For a bit of background you might want to read

ATmega328 with Optiboot not compatible with Arduino?

But I will summarize anyway. I have some Atmega328 chips that shipped with the optiboot bootloader burnt onto them that appeared corrupted, To get the chips to work I purchased and used a USBASP and re-burnt the bootloader. The process works OK and the chips reboot and run the blinky sketch without issue but when I pull the reset pin to ground the chip does not appear to reset and run the Arduino loader. While the reset pin is held to ground the sketch will stop running and when released the blinky sketch will start without delay.

If connecting the Reset pin to DTR of my USB-TTL the sketch will stop running when trying to upload a sketch via the Arduino IDE then fail the upload with a not connected error. Using the USBASP I can re-burn the bootloader and it appears to reset correctly

The reset worked before reburning the boot loader, The reset circuits I use work on the atmega168 chips I have.

For the bootloaders I have tried flashing chip to use the internal clock http://arduino.cc/en/Tutorial/ArduinoToBreadboard and as a lilypad and duemilanove but the reset pin still does not appear to work correctly.

I have also used the software that came with the USPASP and read the Fuse&lock bits and the High/Low fuses look ok, not sure about the extended and lock bits.

Chip reads; Low= E2, High= DA, Ext= FD, Lock=CF

board.txt reads;



2 Answers 2


There is a fuse on AVRs called RSTDISBL, which disables the functionality of the reset pin and allows you to use it as a normal I/O pin. If you program this fuse then resets will obviously not work and you will not be able to program the chip via ISP. This also means you can't unprogram the fuse via normal methods.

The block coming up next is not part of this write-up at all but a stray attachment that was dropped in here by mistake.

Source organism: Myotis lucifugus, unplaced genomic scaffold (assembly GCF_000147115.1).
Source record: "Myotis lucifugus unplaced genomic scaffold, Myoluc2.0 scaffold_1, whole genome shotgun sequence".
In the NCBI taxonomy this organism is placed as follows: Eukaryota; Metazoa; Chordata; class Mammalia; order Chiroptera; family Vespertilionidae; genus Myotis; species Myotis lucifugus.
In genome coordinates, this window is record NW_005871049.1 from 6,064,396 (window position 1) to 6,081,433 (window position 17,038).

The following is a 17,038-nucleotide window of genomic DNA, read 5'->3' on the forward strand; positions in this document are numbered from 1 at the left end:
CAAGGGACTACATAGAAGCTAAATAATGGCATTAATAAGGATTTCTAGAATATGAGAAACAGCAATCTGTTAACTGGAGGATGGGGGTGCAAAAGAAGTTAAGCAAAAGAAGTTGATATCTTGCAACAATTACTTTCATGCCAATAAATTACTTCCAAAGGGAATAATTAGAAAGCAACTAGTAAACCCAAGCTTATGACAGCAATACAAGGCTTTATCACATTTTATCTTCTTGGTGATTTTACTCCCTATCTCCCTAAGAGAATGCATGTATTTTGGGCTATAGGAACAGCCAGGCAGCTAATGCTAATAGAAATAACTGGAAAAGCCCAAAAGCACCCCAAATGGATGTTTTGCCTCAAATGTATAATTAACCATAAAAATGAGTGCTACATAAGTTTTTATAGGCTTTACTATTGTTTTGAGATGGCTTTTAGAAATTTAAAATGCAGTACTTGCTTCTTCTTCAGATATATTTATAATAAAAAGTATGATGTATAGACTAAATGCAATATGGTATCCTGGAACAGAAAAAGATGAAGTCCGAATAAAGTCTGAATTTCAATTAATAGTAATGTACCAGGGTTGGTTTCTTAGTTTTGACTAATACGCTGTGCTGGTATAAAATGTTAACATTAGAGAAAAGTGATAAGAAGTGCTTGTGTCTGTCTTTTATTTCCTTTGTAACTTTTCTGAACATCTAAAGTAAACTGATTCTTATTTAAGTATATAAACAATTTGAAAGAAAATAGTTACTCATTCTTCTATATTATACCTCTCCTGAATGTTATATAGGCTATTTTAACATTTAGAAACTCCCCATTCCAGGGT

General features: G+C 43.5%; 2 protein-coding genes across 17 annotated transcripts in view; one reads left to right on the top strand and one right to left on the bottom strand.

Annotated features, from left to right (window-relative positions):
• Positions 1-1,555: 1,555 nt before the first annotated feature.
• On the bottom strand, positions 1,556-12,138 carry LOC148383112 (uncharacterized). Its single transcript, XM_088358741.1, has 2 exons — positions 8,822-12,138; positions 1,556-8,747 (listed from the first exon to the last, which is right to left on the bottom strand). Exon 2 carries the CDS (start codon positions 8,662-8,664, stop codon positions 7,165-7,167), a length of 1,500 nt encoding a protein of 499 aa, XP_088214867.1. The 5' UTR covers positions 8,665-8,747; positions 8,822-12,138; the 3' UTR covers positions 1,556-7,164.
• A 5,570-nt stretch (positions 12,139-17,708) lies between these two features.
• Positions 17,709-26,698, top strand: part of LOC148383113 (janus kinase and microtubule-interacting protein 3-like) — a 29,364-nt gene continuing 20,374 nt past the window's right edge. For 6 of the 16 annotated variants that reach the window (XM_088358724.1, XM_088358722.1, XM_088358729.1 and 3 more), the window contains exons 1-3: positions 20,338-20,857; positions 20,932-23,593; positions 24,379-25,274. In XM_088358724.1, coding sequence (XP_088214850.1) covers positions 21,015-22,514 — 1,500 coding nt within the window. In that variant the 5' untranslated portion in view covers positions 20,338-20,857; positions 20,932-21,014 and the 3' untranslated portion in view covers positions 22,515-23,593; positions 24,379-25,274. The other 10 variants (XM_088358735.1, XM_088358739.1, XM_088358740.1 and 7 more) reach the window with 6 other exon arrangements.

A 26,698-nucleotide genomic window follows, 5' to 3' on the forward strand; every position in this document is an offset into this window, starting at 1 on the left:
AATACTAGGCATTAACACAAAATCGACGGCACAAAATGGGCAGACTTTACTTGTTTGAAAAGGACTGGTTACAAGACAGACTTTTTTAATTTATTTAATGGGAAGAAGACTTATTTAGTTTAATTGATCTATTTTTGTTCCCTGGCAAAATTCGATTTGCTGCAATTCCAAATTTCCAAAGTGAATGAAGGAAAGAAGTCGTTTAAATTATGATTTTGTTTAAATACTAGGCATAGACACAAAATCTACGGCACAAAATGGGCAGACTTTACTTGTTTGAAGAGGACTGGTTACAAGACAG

If this is the case then you can unprogram this fuse via High Voltage Programming. If you have an AVR Dragon board handy then you can do this easily by connecting the right pins on the HVSP header to your chip. Be careful if you're doing this in-circuit though, as the high voltage programming options uses 12 volts, which may fry the rest of your circuit. Best is to program it exclusively on the dragon via a ZIF socket or similar.

Here is a video from Atmel on how to unprogram the fuse via High Voltage Parallel Programming: http://www.youtube.com/watch?v=32CkOkpOcSc

  • 2
    \$\begingroup\$ While the description of RSTDISBL is correct, it does not apply here: If RSTDISBL were active, bit 0x80 of the high fuse byte would be 0, and it is shown as 1 above. Furthermore, the behavior described when RESET is pulled low clearly demonstrates that RESET is enabled. \$\endgroup\$ Commented Nov 2, 2013 at 22:10

This is a fuse problem. The reset pin is probably turned off by an incorrect fuse setting. Google "fuse calculator" for help, or check the data sheet.


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